To test the hypotheses that women in medical school dean-level (decanal) positions occupy lower-rank and more image- and education-focused positions than men, and that state and woman-led schools have more women in decanal positions.
Data were collected on September 10–18, 2016, from Web sites of 136 allopathic, U.S. medical schools accredited by the Liaison Committee on Medical Education and represented on the roster of accredited MD programs in the United States with full accreditation as of June 22, 2016. Statistical significance of differences between comparison groups was assessed using Student t test with P < .05 indicating significance. Correlation between parameters was determined by Spearman rank correlation test with P < .05 indicating significant correlation.
Findings demonstrate that only 15% (22/149) of deans and interim deans are women, and the prevalence of women in decanal positions decreases with ascending professional rank (R2 = 0.93; P < .05). Women are most prevalent in decanal positions focusing on education and mentoring or institutional public image and least prevalent in those focusing on corporate strategy and policy, finance, or government relations. Schools with a woman as dean or interim dean have a higher percentage of decanal positions occupied by women than those with a man as dean or interim dean (P < .05). State and private medical schools do not differ from one another in this regard.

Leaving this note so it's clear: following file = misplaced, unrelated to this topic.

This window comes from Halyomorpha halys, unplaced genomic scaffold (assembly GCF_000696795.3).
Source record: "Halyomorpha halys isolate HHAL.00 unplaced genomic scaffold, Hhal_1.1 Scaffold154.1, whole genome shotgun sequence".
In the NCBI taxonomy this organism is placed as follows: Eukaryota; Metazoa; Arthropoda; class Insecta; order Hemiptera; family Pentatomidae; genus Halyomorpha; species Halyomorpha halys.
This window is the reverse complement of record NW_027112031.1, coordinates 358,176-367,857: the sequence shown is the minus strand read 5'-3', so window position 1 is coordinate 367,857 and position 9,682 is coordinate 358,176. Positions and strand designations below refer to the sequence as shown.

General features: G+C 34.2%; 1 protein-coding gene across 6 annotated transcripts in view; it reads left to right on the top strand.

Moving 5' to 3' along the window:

Gender stereotypes and models appear to continue to drive the number and roles of women in decanal positions.
Funding/Support: This study was funded by the William H. Eilinger Endowment in the Department of Pediatrics of the University of Rochester School of Medicine and Dentistry.
Other disclosures: None reported.
Ethical approval: Reported as not applicable.
Correspondence should be addressed to Nina F. Schor, Golisano Children’s Hospital at University of Rochester Medical Center, 601 Elmwood Ave., Box 777, Rochester, NY 14642; telephone: (585) 275-4673; e-mail: firstname.lastname@example.org.
© 2017 by the Association of American Medical Colleges